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Suppose I have a C++ class with an attribute that is a reference:

class ClassB {
    ClassA &ref;
    ClassB(ClassA &_ref);

Of course, the constructor is defined this way:

ClassB::ClassB(ClassA &_ref) : ref(_ref) { /* ... */ }

My question is: When an instance of class 'ClassB' is destroyed, is the object referenced by 'ClassB::ref' also destroyed?

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What exactly do you mean by "destroyed"? Just call the destructor, or also release the memory? Anyway, neither of those things happen :) – fredoverflow May 25 '10 at 22:29
up vote 9 down vote accepted

A reference is nothing but an alias for a variable, the alias gets destructed, not the actual variable. You could consider it some kind of pointer, but there are reasons to refrain from this kind of (evil) thoughts :).

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No. Reference members do not affect the lifetime of whatever they point to. This means the thing they alias may have a longer or a shorter lifetime than that of the reference.

On the other hand, const references can affect the lifetime of what they point to if they point to a temporary.

In your case it does not.

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+1 for your "on the other hand". I didn't realize that const references can affect an objects lifetime. – A. Levy May 26 '10 at 20:41

No. That's why you need a ~ClassB destructor if ClassB is responsible for the storage of ref which it might not be.

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"which is bloody unlikely". – MSalters May 26 '10 at 7:40
in the best of all possible worlds ;) – msw May 26 '10 at 7:55

When an object is eliminated in C++, its memory is deallocated and thus everything that was embedded in it (such as member variables) is lost as well.

In the case of a pointer, the pointer is a member variable that contains an address, so the address is "destroyed" but the referenced object, if any, is not.

In the case of a reference member, the address is destroyed, but the target is not affected.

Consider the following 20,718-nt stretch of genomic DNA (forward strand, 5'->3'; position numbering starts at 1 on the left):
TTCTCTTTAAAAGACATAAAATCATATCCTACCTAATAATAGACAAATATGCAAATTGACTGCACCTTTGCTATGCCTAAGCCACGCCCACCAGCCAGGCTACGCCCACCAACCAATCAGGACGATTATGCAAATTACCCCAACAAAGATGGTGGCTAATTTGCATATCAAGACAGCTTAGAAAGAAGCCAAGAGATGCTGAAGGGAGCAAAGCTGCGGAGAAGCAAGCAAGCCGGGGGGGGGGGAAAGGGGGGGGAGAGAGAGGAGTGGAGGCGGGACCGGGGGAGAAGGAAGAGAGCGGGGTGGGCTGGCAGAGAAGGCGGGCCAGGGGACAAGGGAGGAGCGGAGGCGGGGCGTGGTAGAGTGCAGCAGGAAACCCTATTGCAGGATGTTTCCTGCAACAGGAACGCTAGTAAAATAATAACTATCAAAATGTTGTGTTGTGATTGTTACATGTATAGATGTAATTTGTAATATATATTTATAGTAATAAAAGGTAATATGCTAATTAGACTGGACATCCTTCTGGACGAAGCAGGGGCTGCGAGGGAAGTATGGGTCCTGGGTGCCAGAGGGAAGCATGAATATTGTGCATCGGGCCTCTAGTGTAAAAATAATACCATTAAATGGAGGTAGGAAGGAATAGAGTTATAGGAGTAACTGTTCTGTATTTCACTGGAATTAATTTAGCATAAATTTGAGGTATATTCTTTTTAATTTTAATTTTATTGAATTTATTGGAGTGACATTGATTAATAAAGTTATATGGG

A class may define a destructor that could define special behaviors. One common such behavior is to invoke cleanup operations on members (if any), and to deallocate memory that was dynamically allocated earlier. Here, however, you already got an object so you should not be the one deallocating it.

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No; references are merely an alternate syntax for pointers. The value they reference won't be modified if the reference is deallocated.

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References are not alternate syntax for pointers. They are aliases to other objects. You could say "in the same way pointers don't delete what they point to, references to not destruct what they alias." – GManNickG May 25 '10 at 20:42
@John: If you'd like to point me to the location in the standard where it says "References are alternate syntax for pointers", be my guest. – GManNickG May 25 '10 at 20:58
@John: Who said anything about a particular compilers output? We're talking about C++, the language. So I ask again: Where, in the language standard, does it state references are alternate syntax for pointers? (Yeah, references are most easily implemented with pointers, but implementation has nothing to do with the language.) – GManNickG May 25 '10 at 21:02
That's a whole different topic. How you categorize languages has little (nothing?) to do with the languages themselves. – GManNickG May 25 '10 at 21:13
Example: int a = 4; int &b = a;. b is not a pointer. It's not syntactic sugar over a pointer. It's another name for the same object which a is a name for. If the compiler implements it by taking a pointer to a then OK, that's how it implements it, but there's no particular reason in this example to think it should implement it that way, other than because in your head (not in the language spec, and quite possibly not in your compiler-writer's head), you have failed to form a conceptual model of references distinct from your conceptual model of pointers. – Steve Jessop May 25 '10 at 22:40

If you want it to be destroyed, you will have to encapsulate it (normally done via "smart" pointers, like std::shared_ptr or std::unique_ptr), that will automatically release the memory in an appropriate fashion on destruction of B. In-language references have no memory freeing behaviour associated with them, except the actual memory of the reference itself, as opposed to the referred.

You will have to build and understand your own memory model. People typically use shared_ptr and reference counting for basic uses.

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I don't have the C++ spec on hand, but my guess is "No".

Pointers aren't deleted automatically when an object is destroyed, I see no reason that a reference should be different. Plus, having the reference automatically destroyed would be ripe for interesting bugs.

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